MOSCOW -- Russia has accused Georgia of using disproportionate force in its breakaway province of South Ossetia, at the center of a row between the two countries that the West worries could spill over into conflict.
Russian Deputy Foreign Minister Grigory Karasin issued the warning in a telephone conversation late on August 3 with his Georgian counterpart Grigol Vashadze, Russia's Foreign Ministry said in a press release posted on its website.
"Moscow is seriously concerned about the escalation of tension in the region caused by disproportionate use of force by the Georgian side," Karasin told Vashadze, according to the press release.
Georgia, which has angered Russia by pushing to join NATO, lies at the heart of the Caucasus -- an unstable region that hosts a pipeline pumping oil to Europe from Asia.
Russia's warning followed a weekend of clashes in South Ossetia, a mountainous region bordering Russia that broke away from Georgia after a war in the early 1990s.
At least six people died and more than 15 others were injured in a series of shellings of the regional capital, Tskhinvali, and surrounding villages, which separatist authorities said had deliberately targeted civilians.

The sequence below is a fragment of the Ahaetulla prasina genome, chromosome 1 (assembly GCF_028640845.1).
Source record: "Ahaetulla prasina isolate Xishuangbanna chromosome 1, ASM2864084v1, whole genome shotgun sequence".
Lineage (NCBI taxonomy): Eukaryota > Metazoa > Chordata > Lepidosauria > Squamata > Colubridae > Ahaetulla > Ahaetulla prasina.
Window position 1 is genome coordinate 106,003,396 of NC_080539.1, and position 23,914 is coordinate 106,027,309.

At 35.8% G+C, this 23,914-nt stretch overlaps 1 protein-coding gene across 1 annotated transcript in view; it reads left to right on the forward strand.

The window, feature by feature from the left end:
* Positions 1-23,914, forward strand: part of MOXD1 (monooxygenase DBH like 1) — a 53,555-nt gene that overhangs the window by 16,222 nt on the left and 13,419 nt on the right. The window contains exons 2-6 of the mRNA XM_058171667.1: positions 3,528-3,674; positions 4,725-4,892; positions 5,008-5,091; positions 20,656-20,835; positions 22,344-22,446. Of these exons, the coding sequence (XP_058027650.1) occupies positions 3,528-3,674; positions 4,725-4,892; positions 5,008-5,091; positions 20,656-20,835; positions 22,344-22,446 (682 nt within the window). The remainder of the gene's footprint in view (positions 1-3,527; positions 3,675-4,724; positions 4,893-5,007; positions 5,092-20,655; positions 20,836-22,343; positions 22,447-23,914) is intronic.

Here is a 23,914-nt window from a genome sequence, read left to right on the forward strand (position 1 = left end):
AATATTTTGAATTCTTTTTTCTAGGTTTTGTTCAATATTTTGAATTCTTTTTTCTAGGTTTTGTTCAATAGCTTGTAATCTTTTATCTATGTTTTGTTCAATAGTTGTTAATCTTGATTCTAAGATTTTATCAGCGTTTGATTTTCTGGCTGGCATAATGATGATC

Georgia said its forces were only returning fire.
On August 3, more than 500 women and children were moved from South Ossetia to the neighboring Russian province of North Ossetia. Separatist spokeswoman Irina Gagloyeva said approximately 500 other people would be evacuated on August 4 because of the increase in fighting.
But Georgian forces said the children were simply going on their annual holiday.
"The kids have not been evacuated from South Ossetia," Mamuka Kurashvili, a commander of the Georgian peacekeeping battalion in South Ossetia, told journalists on August 4.
"They have been sent on holiday as happens every summer. The separatist authorities are trying to aggravate the situation in the region. That's why they are making this performance."